I might agree to the comic's Batman being smarter or in some way superior to Bale's incarnation, but West ... no. Just flat out denial. There's a good reason why Batman speaks in short sentences; he keep his vocals to a minimum to disguise his identity. Same reason for the "perverted rasp". Makes a lot of logical sense.

As for the fighting, it's rather a necessity. Solving crime with forensics is an essential element, but looking to cut out the violence of a Batman storyline is silly. It's a large part of what he does.

B. said...


You're right about using the voice to mask identity. But the audience pays a price, since all modern-day Batman performances are equally wooden and anonymous. It's just bad acting.

Rob said...

Nearly every review of TDK that I've read has mentioned how annoying Christian Bale's rasp is. I think it's effective when he's trying to terrify criminals but a little silly when he's taking a meeting at the police station.

But a small criticism to be sure. I gladly drank the Kool-Aid on Nolan's vision 3 years ago, and it's just gotten better.

Jesse said...

To me the whole exploration of the dark tortured soul of the Batman has never been that interesting to me. Like other iconic heroes, for example Sherlock Holmes, Robin Hood, Zorro, I prefer them without all the added psychology. I think the moral issues that arise can be interesting sometimes. The best things about the Batman movie series has always been the figures around Batman: the villains, and, with these new movies, Alfred and Gordon. Heath Ledger was amazing: what would have been amazing would be an Adam West style Batman versus Heath Ledger's Joker. That to me is more of a face off of two distinct different ideas.

Artemisian said...

"Wooden and anonymous" is a good descriptor for Batman. Anonymous, certainly. Wooden would definitely hinder identification even further. So I wouldn't say it's bad acting at all; if anything, blame the directors and writers, not the actors.

"... what would have been amazing would be an Adam West style Batman versus Heath Ledger's Joker. That to me is more of a face off of two distinct different ideas."
Are you serious?? If nothing else, I can't imagine that Ledger's Joker would have awarded West's Batman anywhere near the level of respect he did Bale's. Can you picture West on the Batpod, nimbly taking down a truck? Or doing any other of the physically impressive acts Bale's Batman enacted to thwart the Joker?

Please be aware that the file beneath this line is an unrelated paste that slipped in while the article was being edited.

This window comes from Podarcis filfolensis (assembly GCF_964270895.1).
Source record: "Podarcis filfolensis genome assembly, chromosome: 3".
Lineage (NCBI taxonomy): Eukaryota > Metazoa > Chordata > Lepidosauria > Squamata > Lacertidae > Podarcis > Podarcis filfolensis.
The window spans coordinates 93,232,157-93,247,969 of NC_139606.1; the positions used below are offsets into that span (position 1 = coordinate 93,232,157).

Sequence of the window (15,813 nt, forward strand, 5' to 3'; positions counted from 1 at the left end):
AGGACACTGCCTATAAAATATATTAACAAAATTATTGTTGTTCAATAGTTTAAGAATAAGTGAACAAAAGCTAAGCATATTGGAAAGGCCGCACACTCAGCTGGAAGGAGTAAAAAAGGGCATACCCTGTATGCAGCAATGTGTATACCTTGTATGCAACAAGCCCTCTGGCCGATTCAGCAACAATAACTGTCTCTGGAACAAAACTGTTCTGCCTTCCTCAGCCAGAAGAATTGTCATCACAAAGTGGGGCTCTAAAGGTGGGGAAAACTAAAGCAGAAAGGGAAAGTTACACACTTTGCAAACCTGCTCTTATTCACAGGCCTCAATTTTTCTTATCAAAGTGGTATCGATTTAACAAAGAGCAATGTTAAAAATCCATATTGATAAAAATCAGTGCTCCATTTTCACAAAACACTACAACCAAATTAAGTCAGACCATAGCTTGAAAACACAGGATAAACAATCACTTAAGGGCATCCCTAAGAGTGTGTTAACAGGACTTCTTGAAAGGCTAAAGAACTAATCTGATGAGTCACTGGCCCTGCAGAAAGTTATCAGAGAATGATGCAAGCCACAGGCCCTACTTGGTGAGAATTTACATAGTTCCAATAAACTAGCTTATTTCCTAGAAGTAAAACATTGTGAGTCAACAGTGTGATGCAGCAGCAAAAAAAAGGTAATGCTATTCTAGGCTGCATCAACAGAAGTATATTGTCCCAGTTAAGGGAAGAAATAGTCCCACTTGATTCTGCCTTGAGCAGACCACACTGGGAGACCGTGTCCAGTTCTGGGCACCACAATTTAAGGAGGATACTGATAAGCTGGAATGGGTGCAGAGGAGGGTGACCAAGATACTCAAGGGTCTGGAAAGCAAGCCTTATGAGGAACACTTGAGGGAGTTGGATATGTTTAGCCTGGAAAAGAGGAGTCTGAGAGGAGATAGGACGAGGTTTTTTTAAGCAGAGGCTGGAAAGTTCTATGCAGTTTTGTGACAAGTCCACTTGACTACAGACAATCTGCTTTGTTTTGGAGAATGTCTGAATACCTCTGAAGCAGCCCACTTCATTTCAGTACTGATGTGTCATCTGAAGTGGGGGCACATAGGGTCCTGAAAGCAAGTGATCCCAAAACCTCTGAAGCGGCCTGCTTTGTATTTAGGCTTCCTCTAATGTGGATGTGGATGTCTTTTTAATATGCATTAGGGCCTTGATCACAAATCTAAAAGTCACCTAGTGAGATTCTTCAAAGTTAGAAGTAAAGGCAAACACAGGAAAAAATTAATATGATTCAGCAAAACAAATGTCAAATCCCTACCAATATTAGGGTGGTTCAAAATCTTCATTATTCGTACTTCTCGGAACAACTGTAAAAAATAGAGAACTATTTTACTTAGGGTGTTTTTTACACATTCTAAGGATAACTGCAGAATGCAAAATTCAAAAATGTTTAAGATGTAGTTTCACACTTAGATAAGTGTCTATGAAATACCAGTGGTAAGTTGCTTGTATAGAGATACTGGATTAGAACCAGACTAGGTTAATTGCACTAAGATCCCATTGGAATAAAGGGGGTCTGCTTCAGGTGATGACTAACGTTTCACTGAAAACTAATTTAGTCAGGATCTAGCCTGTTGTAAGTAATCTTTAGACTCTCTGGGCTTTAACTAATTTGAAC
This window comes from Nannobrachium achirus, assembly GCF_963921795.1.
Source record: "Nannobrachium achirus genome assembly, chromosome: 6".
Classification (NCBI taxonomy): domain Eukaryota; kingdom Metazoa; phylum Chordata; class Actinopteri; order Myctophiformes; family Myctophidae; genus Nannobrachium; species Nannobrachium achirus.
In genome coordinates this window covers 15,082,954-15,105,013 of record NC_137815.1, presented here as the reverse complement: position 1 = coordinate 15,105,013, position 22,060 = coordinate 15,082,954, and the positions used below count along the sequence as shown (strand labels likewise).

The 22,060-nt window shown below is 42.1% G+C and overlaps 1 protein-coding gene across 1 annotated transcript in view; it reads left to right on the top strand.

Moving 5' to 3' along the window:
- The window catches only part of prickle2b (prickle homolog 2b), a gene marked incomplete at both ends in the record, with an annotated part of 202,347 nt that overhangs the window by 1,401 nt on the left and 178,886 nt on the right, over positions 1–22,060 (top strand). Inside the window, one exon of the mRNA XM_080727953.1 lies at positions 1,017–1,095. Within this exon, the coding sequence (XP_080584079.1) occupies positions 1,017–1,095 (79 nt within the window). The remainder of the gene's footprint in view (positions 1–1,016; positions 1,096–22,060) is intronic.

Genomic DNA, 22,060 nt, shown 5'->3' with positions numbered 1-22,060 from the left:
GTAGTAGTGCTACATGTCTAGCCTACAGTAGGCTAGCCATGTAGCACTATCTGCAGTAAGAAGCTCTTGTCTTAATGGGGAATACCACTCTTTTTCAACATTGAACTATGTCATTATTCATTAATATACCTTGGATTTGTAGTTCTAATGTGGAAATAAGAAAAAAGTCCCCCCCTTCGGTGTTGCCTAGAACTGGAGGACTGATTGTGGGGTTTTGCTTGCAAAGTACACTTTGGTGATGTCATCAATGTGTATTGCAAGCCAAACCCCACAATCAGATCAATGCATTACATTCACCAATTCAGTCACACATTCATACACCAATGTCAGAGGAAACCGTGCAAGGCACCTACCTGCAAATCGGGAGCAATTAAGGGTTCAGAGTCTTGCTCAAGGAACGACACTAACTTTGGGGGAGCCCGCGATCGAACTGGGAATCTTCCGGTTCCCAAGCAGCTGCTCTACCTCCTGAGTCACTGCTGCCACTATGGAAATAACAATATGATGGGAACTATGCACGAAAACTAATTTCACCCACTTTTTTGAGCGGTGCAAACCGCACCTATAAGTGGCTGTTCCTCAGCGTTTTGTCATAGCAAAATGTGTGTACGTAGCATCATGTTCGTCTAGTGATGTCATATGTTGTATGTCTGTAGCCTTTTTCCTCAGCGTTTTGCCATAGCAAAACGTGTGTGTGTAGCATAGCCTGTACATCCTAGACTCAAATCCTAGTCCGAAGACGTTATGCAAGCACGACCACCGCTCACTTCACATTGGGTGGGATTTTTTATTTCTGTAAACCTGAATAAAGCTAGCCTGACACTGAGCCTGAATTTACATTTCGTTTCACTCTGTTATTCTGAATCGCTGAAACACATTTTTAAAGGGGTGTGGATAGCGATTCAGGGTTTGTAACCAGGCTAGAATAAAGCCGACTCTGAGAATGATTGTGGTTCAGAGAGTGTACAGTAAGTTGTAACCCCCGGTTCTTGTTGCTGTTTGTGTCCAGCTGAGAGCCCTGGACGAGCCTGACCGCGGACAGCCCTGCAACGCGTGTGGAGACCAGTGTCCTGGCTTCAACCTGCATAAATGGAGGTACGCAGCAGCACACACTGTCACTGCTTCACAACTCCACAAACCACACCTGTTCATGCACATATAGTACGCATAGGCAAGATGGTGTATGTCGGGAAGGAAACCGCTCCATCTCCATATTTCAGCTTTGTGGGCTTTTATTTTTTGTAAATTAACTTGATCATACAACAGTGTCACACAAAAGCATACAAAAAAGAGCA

I'll agree that the rasp sounds rather silly in a civilian situation, but that doesn't mean it's not justified. It is camouflage; especially when talking to someone like Harvey Dent, who knows Wayne. Besides, I would say the true value of an actor in the title role of a Batman film is when playing the true Bruce Wayne, not the playboy or the Batman. That's where the real meat is.

Anonymous said...

You are an idiot. Even though it may have been a bit drastic in the film, Batman must disguise his voice somehow. If he didnt everyone would know the Bruce Wayne is fucking Batman

Jesse said...

I guess by "Adam West style Batman" I meant he was more of a detective and had less of the self doubt/torture. I am fine with all the physicality but miss the detective elements and the more straight up moral character of the older Batman.

B. said...

I actually would like to see the Adam West Batman pitted against Heath Ledger's Joker. Maybe Alan Moore style, going deep into the disconnect between fantasy and reality, as he did in Watchmen (and Marvelman/Miracleman, too). In a way West's Batman is more realistic because he has a believable physique and a normal ability to withstand injury -- like most human beings he would not likely survive a five-story jump directly onto a speeding car. If a lone billionaire really wanted to fight crime in a costume all by himself, he would probably act like Adam West and would probably die or get locked up very quickly.